In Arne Duncan Mounts Strongest Defense Yet of Common Core Standards (Education Week) Michele McNeil highlighted a recent speech that Secretary Duncan gave to the American Society of News Editors in Washington D.C. In the speech, Secretary Duncan called out opponents to the Common Core State Standards (CCSS) and focused on some of the outliers who are saying, “That the standards and tests will lead to mind control, robots, and biometric brain mapping.” He called them, “Just wacky.”
Why did Secretary Duncan point out the arguments that will make educators look the worst? Most teachers, administrators and parents do not believe the CCSS will lead to mind control, but perhaps he was trying to insinuate that educators are paranoid.
It seems as though the speech was about defending his side of the Common Core debate. Unfortunately, he forgot to mention some things.
McNeil rightfully points out that, “He didn’t mention Race to the Top Round 3, the bridesmaid round as we call it, when common standards adoption and implementation mattered even more. Implementing common standards and participating in a testing consortia were required in order for any of the nine finalist states to get their consolation prize. (UPDATE: I should point out that the department did this to make sure states didn’t backtrack from the promises they made in the original rounds of competition.)”
Secretary Duncan did mention some of the coherent arguments against the Common Core. In Arne Duncan Decries ‘Imaginary’ Attacks on Common Core which focuses on the same speech to the American Society of News Editors, Andrew Ujifusa wrote, “Some critics, Duncan noted, falsely conflate the standards with curriculum, which he emphasized that the federal government cannot mandate or create. He also makes a point of spelling out the difference between curriculum and standards in one part of the speech.”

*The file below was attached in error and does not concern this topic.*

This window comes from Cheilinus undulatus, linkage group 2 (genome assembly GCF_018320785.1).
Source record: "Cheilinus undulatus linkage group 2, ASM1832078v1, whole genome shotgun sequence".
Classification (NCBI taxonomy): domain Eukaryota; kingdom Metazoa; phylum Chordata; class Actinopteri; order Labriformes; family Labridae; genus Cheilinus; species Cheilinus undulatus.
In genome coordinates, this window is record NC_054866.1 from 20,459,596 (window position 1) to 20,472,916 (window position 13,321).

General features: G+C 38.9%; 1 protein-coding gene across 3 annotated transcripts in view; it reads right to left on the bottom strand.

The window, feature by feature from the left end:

Perhaps this isn’t the fault of the opponents of the movement who believe, like everything else the federal government has been doing since the implementation of NCLB, that calling the Common Core...standards instead of curriculum is just a bait and switch move. Today they are standards but tomorrow will they become curriculum? After all, it’s important to point out the states like New York promised to make state assessments 20% of a teacher and administrator’s evaluation but have been discussing changing it to 25% after the agreement was already made, and cut points were changed after the tests were completed.
Perhaps also, Secretary Duncan should acknowledge that the reasons some educators and parents are calling them curriculum instead of standards may be due to the heavy handedness of some of the states, and may also be due to the fact that some states have done a horrible job of implementing them.
The Common Core
I want to believe that the Common Core is like a textbook. They offer a base of what educators should focus on but they are not the only thing that educators should teach. They may offer a blueprint but you can build the way you want. The problem is that state assessments are tied to those standards which means that teachers are very much required to focus on each and every standard. After all, their evaluations depend on it.